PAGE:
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Defense against Hypersonic Glide Vehicles

chimeric oncogene

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I'm rather surprised by the Chinese non-commitment to arms control. Parity would be a great improvement over their current position of gross inferiority.

The Chinese may need to get off their asses and splurge on a strategic buildup. They might need at least a five hundred ICBM force (preferably HGV-tipped) for strategic stability - especially in light of hardening American public opinion since COVID and increasing US commitment to missile defenses.

As has been pointed out since the sixties, the perception of the nuclear balance is as important as the nuclear balance itself. While numbers may or may not matter in practice (ten destroyed cities versus twenty may turn out to both be unacceptable levels of destruction), the current perception of gross Chinese nuclear inferiority is potentially destabilizing.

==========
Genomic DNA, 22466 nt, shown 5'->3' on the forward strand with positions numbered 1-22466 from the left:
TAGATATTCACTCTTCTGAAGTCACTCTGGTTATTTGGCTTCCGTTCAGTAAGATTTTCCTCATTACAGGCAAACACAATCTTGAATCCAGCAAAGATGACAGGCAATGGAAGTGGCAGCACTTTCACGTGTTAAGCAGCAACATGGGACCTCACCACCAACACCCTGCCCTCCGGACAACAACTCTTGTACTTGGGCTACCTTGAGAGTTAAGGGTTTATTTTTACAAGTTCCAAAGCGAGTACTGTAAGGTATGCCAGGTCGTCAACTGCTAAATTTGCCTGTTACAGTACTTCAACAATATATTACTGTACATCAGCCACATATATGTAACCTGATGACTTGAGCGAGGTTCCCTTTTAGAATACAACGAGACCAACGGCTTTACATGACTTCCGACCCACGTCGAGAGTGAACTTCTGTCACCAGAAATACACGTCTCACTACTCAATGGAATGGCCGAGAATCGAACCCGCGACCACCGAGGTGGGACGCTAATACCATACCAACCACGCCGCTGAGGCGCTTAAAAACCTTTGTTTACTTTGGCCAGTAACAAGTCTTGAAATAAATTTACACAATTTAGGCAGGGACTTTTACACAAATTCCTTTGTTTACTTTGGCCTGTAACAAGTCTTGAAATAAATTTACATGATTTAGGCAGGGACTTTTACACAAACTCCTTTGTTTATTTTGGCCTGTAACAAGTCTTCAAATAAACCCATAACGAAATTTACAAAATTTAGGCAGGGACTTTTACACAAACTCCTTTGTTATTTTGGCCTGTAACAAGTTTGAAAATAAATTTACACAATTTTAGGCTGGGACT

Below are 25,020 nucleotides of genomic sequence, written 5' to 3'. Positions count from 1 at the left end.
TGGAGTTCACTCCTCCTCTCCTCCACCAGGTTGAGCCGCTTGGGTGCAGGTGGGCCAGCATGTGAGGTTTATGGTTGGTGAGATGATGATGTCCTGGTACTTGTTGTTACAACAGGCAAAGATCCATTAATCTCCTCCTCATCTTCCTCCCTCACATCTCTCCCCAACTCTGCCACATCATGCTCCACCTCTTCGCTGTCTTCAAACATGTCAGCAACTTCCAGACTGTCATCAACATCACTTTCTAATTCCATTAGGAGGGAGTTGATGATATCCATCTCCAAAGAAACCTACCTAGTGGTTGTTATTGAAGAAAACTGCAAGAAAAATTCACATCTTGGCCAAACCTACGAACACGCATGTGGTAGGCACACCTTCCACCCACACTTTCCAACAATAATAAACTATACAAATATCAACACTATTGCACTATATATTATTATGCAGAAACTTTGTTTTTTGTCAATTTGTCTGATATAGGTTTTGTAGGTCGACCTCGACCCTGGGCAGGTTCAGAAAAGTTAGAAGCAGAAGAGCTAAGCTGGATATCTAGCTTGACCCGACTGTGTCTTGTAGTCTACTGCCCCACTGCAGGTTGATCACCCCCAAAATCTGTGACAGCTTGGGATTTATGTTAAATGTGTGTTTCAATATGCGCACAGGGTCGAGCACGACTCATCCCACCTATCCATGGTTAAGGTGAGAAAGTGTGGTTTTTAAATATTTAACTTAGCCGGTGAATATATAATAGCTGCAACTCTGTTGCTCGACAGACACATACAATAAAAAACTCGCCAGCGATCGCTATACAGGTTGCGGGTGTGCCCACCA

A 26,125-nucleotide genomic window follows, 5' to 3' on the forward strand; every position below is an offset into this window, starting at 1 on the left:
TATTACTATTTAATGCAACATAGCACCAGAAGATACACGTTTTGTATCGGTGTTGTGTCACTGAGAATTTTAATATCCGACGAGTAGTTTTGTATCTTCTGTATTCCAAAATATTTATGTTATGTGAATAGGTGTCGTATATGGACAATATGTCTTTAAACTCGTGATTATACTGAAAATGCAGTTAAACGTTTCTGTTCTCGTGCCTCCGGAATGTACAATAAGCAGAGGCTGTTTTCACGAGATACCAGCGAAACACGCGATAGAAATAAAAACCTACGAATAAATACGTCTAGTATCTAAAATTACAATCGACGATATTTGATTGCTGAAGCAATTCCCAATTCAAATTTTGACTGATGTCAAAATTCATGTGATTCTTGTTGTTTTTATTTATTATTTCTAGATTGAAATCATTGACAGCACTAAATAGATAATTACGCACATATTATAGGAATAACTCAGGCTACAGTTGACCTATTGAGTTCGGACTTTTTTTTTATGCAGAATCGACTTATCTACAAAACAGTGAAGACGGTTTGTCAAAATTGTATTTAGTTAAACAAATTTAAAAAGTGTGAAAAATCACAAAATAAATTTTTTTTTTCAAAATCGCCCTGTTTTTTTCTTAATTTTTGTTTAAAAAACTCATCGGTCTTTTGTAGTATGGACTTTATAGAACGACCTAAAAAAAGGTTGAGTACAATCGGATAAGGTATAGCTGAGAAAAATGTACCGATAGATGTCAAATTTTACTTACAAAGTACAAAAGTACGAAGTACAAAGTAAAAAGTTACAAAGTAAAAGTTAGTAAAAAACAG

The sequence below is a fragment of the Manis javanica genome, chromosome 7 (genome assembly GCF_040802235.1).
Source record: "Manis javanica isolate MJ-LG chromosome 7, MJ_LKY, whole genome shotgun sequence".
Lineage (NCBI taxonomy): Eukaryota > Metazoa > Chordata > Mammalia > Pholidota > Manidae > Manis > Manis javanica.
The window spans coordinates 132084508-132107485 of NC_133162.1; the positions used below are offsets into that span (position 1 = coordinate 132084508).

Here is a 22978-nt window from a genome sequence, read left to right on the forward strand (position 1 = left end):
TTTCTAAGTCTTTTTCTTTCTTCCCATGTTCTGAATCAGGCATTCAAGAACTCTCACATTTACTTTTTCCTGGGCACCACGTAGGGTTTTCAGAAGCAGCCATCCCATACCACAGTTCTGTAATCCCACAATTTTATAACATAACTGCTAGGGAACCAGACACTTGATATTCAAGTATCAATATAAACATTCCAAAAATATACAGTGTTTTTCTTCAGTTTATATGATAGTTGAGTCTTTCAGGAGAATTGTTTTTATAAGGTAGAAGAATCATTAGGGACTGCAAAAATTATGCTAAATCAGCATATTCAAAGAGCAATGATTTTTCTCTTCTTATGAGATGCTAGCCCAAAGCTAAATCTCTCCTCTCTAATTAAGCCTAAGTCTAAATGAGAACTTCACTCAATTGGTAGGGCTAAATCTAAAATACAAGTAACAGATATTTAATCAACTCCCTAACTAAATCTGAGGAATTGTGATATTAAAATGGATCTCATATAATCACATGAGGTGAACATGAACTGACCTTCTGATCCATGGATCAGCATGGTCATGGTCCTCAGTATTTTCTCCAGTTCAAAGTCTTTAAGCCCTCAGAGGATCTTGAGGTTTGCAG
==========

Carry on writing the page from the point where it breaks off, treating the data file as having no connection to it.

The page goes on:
In_A_Dream

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I'm rather surprised by the Chinese non-commitment to arms control. Parity would be a great improvement over their current position of gross inferiority.

The Chinese may need to get off their asses and splurge on a strategic buildup. They might need at least a five hundred ICBM force (preferably HGV-tipped) for strategic stability - especially in light of hardening American public opinion since COVID and increasing US commitment to missile defenses.

As has been pointed out since the sixties, the perception of the nuclear balance is as important as the nuclear balance itself. While numbers may or may not matter in practice (ten destroyed cities versus twenty may turn out to both be unacceptable levels of destruction), the current perception of gross Chinese nuclear inferiority is potentially destabilizing.